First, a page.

Hello and thank you for your question. I will be very pleased to assist you. I'm a practicing lawyer in England with over 10 years experience.
Thanks. The response you have received is the councils "standard" s58 Road Traffic Act defence. It should not in itself deter you. The RTA makes councils responsible for maintaining roads and liable for damage for failure to do so but s58 provides:
A highway authority won’t be liable for damage caused by a breach of its duty to maintain and repair the road if it can show that it “had taken such care as in all the circumstances was reasonably required” to make sure that “the part of the highway to which the action relates was not dangerous for traffic”.
If you wish to pursue the matter, the first thing to say is if you have legal assistance with your insurance, you may be able to ask them to assist you with this matter and it would not necessarily impact upon your no claims bonus - you may wish to check this point with them. If you make a claim against your insurance for the damage to your car then of course it would impact upon your no claims bonus.
Ideally you would have taken some photographs of the pothole before it is repaired and noted its exact location and road name/number. Your next step is to submit a Freedom of Information Act request to the relevant council or highways agency to find out how often the road was inspected and maintained and ask for a copy of their policy for roads inspection and maintenance. The council is required to provide you with this information and the dates of the last inspection.
May I ask if you have requested a copy of the inspection schedule to date?
Yes, I took photos and submitted them with my original claim. I also obtained details of the council's inspection report under the FOI act which I received today. Basically the report states that the road was inspected some time between 1st September and the date of the incident. No reference is made to the hole in question
Thanks. As above section 58 of the highways act 1980 provides the council with a statutory defence to defend claims for pothole damage on the basis that they had at the time of your accident taken reasonable measures to ensure that problems such as potholes are found and dealt with swiftly. All councils should have a reasonable system in place whereby they regularly inspect roads and repair them if necessary. Provided they have followed their system as they should, they may be able to reject your claim. However, if you can prove that they haven't from you FOIA request above, or that their system differs from the recommendations of the national recommended standards for highway maintenance, or that they have inspected but failed to identify the pothole in question then you may have a claim. You can often find that the council is not as assiduous in its duties in maintaining local roads as it should be and it is here where you can pursue a claim.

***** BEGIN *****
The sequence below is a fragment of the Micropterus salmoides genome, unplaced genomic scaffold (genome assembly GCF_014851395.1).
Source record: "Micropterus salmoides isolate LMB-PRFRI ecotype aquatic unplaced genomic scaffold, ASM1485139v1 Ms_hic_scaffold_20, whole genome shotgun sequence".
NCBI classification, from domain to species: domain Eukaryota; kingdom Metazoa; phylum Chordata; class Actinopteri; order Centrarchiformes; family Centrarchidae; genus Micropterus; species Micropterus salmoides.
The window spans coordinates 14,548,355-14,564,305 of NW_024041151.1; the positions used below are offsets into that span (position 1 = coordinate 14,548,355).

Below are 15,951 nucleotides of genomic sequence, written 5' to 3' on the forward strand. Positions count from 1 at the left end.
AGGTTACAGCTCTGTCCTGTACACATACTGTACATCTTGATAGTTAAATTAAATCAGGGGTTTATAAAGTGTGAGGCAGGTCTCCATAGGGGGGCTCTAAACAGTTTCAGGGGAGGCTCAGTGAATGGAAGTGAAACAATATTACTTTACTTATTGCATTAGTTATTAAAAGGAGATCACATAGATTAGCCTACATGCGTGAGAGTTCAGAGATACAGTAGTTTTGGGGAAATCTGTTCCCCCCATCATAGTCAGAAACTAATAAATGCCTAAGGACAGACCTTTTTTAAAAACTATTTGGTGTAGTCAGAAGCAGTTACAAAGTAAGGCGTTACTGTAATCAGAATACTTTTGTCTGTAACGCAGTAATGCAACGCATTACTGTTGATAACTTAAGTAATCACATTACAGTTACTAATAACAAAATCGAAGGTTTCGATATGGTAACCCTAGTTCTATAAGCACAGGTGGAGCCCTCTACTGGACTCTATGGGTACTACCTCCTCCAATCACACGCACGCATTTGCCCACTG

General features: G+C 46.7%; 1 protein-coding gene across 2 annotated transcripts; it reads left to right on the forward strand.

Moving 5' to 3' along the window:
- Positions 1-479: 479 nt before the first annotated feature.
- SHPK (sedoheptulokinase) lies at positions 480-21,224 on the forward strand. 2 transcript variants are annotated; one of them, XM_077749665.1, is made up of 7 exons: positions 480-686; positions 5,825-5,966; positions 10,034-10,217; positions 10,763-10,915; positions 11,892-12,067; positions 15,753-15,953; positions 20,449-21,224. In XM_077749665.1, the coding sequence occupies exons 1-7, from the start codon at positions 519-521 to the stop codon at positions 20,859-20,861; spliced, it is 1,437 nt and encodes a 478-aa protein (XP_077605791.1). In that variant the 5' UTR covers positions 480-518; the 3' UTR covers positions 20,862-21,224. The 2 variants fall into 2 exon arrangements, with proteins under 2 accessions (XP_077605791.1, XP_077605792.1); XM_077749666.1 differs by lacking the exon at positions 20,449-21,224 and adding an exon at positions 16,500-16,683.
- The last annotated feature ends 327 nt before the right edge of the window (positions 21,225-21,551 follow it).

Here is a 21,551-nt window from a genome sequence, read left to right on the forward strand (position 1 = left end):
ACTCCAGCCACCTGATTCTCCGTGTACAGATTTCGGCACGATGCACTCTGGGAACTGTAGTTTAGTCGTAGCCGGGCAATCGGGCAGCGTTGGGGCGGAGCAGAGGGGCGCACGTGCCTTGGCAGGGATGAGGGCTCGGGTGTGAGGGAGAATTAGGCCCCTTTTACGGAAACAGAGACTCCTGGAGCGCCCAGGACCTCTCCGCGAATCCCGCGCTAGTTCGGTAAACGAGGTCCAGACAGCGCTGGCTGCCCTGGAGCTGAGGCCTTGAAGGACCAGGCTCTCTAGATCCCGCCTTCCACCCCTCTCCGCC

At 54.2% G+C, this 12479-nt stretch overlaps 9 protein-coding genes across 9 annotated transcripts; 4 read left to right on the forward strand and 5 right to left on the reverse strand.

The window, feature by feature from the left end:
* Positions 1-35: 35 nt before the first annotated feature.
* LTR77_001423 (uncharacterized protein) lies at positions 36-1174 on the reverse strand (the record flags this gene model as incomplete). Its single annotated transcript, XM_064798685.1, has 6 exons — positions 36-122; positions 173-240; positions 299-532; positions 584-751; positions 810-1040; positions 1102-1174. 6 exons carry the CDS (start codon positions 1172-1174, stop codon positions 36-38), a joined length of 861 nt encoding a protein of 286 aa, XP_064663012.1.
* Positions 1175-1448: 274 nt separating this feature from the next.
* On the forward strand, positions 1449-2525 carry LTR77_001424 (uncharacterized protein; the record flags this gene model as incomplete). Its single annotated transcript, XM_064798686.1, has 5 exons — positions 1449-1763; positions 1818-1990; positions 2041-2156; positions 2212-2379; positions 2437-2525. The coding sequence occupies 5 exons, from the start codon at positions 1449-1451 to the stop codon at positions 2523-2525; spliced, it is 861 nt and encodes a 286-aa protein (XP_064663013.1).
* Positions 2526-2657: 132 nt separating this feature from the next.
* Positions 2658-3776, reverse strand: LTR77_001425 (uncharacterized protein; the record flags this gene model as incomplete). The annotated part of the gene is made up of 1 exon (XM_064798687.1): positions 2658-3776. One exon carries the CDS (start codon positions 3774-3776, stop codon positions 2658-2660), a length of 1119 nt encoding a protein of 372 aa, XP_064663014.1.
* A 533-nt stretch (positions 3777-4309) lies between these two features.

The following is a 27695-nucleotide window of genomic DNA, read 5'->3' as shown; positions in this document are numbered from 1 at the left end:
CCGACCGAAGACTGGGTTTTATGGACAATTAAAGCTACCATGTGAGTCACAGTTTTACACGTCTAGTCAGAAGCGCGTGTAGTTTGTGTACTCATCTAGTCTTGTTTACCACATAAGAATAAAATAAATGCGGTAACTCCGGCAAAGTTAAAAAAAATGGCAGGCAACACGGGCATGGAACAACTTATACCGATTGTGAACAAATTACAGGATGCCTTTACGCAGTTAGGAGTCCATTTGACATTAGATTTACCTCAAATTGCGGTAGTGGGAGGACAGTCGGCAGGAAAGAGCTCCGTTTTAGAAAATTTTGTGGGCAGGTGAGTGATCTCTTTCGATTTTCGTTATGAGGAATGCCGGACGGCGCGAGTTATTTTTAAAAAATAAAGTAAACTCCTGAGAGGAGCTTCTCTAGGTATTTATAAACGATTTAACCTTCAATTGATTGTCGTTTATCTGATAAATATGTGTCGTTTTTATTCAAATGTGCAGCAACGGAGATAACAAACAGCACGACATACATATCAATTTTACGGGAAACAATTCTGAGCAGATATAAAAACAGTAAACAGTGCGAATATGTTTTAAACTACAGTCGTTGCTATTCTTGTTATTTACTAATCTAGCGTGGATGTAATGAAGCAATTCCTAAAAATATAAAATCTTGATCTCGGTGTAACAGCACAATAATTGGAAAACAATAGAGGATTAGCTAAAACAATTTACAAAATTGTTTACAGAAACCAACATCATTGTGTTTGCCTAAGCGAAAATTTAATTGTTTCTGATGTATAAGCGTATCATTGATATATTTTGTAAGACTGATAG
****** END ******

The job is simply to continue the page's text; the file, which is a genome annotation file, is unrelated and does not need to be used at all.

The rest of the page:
From what you say you have evidence that the pothole was in place before their inspection they carried out?
If that is correct and you can prove this on the balance od probability with independent witness statements and the like then this is a bais on which to pursue a claim against the council in the small claims court.
You can read the code of practice the council should follow using the link below:
If the council has not met its obligations under the above code then although the council will typically reject your claim still, particularity in these cash strapped times you should consider whether to pursue the matter in court. You will need to be able to specifically highlight both where your council's maintenance programme mirrors the code and where it differs - and wehre they failed to spot a pothole during their inspection. Entering into negotiations initially can sometimes be productive but this is comparatively rare as above and typically one needs to threaten or actually issue proceedings to obtain recovery
If you decide to issue proceedings on the basis of the evidence you have the simplest way to do so is by using www.moneyclaim.gov.uk
As the claim is small I would imagine seeking legal representation and action would not be worthwhile or that anyone would be interested. Other than the Small Claims Court are there any other options?
legal representation would not be encouraged in the Small Claims Court as you cannot typically recover legal fees that you pay for the representation and given the size of the claim, as you say, legal fees would more than eclipse any benefit you were derived from the claim. the Small Claims Court is designed to be used by members of the public without the need for legal representation